Meanwhile, the joint statement of the European Competition Network on March 23, 2020, noted that the EU’s competition authorities will not actively intervene against necessary and temporary measures put in place to avoid a shortage of supply. But also warned that the competition authorities will not hesitate to take action against air cargo operators taking advantage of the current situation by cartelising or abusing their dominant position.
Cobelens commented “Rates have, of course, been increasing as you would expect but increased cargo-only charters will help alleviate some of that pressure. The current situation could also result in long-term blocked space agreements being suspended, which would put even more pressure on forwarders. What they need now is for their customers not to panic, to know that the forwarder has the very latest information in near real-time and the ability to act fast when space is available. They need to communicate this to their customers and reassure them.”
The necessity and invention of passenger freighters
The response of the air cargo industry was equally commendable as they have introduced risk management measures within the swift time frame of spreading pandemic.
In a March 25 release, Delta Cargo announced the launching of a new charter operation using belly space of its passenger aircraft. “Delta operated a cargo-only flight from Dublin to Atlanta on March 24 carrying medical supplies, and expects to fly more between the Irish capital,” says the release.
Shawn Cole, Vice President, Delta Cargo said “Transforming our operation to provide cargo-only charter flights allows us to diversify our business at a time where the global need to move critical supplies is significant. It’s also core to what we do and who we are—ensuring we connect the world, even in challenging times.”
United Cargo announced an overall capacity reduction of 68 percent and has started flying a portion of their Boeing 777 and 787 fleet as dedicated cargo charter aircraft to transfer freight to and from its US hubs. The first of these cargo-only flights departed on March 19 from Chicago O'Hare International Airport (ORD) to Frankfurt International Airport (FRA) with the cargo hold full, with more than 29,000 lbs. of goods.
United Airlines’ first cargo-only charter before departing from Chicago O'Hare Airport to Frankfurt Airport on March 19
“We will initially operate a schedule of 40 cargo charters each week targeting international destinations,” says the release.
On March 20, American Airlines announced that they are using the currently grounded passenger aircraft to move cargo between the United States and Europe. The Boeing 777-300 operated two round trips between Dallas/Fort Worth International Airport (DFW) and FRA over the course of four days, carrying only cargo and necessary flight personnel.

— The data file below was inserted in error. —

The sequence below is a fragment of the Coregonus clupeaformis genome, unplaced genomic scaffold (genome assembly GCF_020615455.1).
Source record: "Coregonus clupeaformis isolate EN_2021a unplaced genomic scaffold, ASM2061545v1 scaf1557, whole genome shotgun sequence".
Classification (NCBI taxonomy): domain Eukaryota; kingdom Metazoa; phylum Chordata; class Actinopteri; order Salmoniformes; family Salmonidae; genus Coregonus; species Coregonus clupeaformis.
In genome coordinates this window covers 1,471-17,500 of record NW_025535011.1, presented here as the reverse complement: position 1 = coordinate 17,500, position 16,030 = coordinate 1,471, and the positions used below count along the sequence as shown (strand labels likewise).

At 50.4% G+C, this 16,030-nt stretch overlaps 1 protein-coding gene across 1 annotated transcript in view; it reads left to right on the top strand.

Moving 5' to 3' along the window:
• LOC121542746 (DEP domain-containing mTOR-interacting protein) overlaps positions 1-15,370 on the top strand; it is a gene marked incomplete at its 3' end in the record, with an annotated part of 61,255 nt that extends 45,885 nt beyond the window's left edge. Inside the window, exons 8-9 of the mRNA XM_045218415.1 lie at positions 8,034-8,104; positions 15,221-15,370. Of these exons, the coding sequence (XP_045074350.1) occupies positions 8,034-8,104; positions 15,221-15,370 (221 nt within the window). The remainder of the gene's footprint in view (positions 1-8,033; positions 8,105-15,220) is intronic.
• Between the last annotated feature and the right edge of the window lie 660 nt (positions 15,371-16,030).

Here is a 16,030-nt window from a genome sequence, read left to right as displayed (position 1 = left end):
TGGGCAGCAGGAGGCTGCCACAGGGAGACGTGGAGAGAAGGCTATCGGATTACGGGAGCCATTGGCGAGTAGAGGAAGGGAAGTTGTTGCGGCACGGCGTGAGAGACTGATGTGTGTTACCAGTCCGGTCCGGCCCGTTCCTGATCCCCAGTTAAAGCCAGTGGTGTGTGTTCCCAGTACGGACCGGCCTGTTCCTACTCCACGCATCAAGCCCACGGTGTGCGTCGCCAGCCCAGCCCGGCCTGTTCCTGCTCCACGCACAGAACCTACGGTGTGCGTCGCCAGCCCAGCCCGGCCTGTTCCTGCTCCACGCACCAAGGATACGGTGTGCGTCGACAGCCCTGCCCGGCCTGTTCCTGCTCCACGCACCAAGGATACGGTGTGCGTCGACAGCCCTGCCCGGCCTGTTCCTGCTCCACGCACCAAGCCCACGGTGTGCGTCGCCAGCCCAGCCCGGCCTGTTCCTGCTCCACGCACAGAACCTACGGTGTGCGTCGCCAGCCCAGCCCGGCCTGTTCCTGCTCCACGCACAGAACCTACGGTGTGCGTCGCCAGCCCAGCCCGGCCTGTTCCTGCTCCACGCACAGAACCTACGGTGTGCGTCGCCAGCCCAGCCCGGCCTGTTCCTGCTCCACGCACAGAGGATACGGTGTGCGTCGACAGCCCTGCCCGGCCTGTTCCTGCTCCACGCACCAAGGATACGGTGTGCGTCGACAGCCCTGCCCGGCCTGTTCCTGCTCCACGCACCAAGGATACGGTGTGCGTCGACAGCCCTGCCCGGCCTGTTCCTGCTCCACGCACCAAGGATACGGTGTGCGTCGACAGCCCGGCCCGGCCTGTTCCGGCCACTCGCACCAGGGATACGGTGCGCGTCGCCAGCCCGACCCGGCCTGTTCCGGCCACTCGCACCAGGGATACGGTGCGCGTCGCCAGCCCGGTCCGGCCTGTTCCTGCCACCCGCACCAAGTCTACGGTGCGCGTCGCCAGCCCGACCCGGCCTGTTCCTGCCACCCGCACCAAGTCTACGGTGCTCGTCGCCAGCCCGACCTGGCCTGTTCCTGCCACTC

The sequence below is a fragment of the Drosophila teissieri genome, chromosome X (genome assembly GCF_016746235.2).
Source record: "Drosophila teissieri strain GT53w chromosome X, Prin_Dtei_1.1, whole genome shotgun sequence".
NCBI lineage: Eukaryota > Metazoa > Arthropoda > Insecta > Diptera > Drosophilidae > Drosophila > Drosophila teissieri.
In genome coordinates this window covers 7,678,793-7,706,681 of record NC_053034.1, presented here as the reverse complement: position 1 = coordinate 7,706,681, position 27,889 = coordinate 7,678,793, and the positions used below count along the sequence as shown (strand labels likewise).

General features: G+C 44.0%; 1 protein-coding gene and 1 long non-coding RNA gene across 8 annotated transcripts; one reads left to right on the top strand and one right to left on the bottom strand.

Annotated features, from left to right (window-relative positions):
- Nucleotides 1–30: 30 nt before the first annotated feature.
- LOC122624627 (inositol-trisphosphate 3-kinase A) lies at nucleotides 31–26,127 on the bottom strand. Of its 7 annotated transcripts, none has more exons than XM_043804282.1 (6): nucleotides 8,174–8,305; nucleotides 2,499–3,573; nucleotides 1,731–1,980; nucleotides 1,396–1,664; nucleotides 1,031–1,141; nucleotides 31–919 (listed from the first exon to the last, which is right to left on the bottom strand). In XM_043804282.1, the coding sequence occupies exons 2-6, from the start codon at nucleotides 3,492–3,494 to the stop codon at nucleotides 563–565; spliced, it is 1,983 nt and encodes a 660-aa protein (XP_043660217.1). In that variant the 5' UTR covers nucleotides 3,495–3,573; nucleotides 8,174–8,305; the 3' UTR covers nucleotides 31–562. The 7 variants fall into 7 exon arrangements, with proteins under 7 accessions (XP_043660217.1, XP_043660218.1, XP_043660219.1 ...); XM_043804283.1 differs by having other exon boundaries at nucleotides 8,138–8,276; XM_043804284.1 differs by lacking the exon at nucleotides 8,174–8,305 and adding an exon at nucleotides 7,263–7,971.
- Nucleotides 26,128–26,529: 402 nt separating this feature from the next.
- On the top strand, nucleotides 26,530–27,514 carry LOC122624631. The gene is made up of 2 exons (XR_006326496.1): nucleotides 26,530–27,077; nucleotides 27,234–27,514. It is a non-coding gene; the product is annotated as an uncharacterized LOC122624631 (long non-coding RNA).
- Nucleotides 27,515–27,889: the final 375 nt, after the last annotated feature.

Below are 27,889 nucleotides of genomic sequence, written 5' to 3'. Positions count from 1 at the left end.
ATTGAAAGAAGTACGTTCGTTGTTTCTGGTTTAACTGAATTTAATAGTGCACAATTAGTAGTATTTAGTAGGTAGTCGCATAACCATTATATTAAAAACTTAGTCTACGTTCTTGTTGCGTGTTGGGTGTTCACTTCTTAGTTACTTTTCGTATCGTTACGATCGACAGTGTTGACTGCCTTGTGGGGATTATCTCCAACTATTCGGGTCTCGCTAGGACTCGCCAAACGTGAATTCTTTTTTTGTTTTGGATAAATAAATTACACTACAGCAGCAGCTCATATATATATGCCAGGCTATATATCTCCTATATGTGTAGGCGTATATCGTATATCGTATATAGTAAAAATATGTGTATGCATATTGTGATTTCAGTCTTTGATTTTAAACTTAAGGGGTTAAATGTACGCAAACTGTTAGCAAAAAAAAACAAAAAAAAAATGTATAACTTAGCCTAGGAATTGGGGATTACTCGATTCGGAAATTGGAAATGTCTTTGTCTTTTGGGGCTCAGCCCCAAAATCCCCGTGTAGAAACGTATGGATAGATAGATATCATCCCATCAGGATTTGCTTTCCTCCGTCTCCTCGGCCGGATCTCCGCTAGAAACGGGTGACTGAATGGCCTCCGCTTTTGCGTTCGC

“This is the first scheduled cargo-only flight since 1984 when American retired the last of its Boeing 747 freighters,” says the release.
Virgin Atlantic’s first cargo-only charted flight VS698 departed from London to New York on March 21 with two pilots and one cabin crew member on board, accompanying the 11 pallets of cargo, loaded with pharmaceutical and medical products, sent to the US by a UK-based pharmaceutical company. The aircraft was then turned around at JFK and flown back to the UK full of inbound cargo.
On March 20, together with its subsidiary Magma Aviation, Chapman Freeborn secured nine weekly rotations onboard its in-house fleet of B747Fs aircraft from the EU to the US.
“Commodities such as food items, pharmaceutical goods, medical supplies, consumer goods etc. that would have typically travelled as belly freight on board passenger aircraft have now entered the ad-hoc cargo market, further tipping the balance of capacity/demand,” says the release.
Force majeure, the new norm
Adding uncertainty to the global supply chain, an increasing number of airlines and forwarders are joining to declare force majeure which insulate companies legal responsibility attached to each shipment which will also provide no guarantee for shippers on transit time. This may result in the cancellation of shipments increased costs and a lot more confusion.
United Cargo announced the suspension of its performance guarantee for all shipments tendered on or after March 20, 2020. On March 19, 2020, DHL Global Forwarding declared force majeure for both ocean and air freight and reserved the liberty to amend its services due to the pandemic. On March 25, CEVA Logistics declared force majeure.
“CEVA Logistics reserves the right to modify all or part of its services, to change its working procedures and any previously agreed rates and prices, to levy surcharges, or otherwise to take any measures necessary to adjust its business operations and its obligations to its customers, suppliers and other stakeholders, in response to the prevailing circumstances, says the declaration, ” says the declaration.
As more country authorities are closing their borders in fear of the pandemic, shippers could expect even more decline in capacity and dynamically fluctuating freight rates and undetermined longer transit times, however, forwarders, air cargo operators and airlines are continuously promising their efforts to keep the air cargo flying.